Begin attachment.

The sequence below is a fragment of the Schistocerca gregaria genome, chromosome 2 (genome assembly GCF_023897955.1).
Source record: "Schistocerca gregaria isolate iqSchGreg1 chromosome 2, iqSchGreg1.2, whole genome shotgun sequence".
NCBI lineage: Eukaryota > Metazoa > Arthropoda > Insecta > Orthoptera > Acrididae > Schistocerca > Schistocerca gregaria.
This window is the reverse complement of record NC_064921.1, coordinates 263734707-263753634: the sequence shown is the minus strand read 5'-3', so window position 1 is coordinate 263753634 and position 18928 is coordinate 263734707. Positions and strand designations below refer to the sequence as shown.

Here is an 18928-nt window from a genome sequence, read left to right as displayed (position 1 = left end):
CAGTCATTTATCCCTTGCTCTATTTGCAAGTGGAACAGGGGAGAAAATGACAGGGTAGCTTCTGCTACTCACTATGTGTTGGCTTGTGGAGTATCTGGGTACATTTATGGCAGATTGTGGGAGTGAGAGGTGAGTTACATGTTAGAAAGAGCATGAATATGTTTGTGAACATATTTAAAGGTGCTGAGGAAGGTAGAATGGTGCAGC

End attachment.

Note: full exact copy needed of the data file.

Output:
The sequence below is a fragment of the Schistocerca gregaria genome, chromosome 2 (genome assembly GCF_023897955.1).
Source record: "Schistocerca gregaria isolate iqSchGreg1 chromosome 2, iqSchGreg1.2, whole genome shotgun sequence".
NCBI lineage: Eukaryota > Metazoa > Arthropoda > Insecta > Orthoptera > Acrididae > Schistocerca > Schistocerca gregaria.
This window is the reverse complement of record NC_064921.1, coordinates 263734707-263753634: the sequence shown is the minus strand read 5'-3', so window position 1 is coordinate 263753634 and position 18928 is coordinate 263734707. Positions and strand designations below refer to the sequence as shown.

Here is an 18928-nt window from a genome sequence, read left to right as displayed (position 1 = left end):
CAGTCATTTATCCCTTGCTCTATTTGCAAGTGGAACAGGGGAGAAAATGACAGGGTAGCTTCTGCTACTCACTATGTGTTGGCTTGTGGAGTATCTGGGTACATTTATGGCAGATTGTGGGAGTGAGAGGTGAGTTACATGTTAGAAAGAGCATGAATATGTTTGTGAACATATTTAAAGGTGCTGAGGAAGGTAGAATGGTGCAGC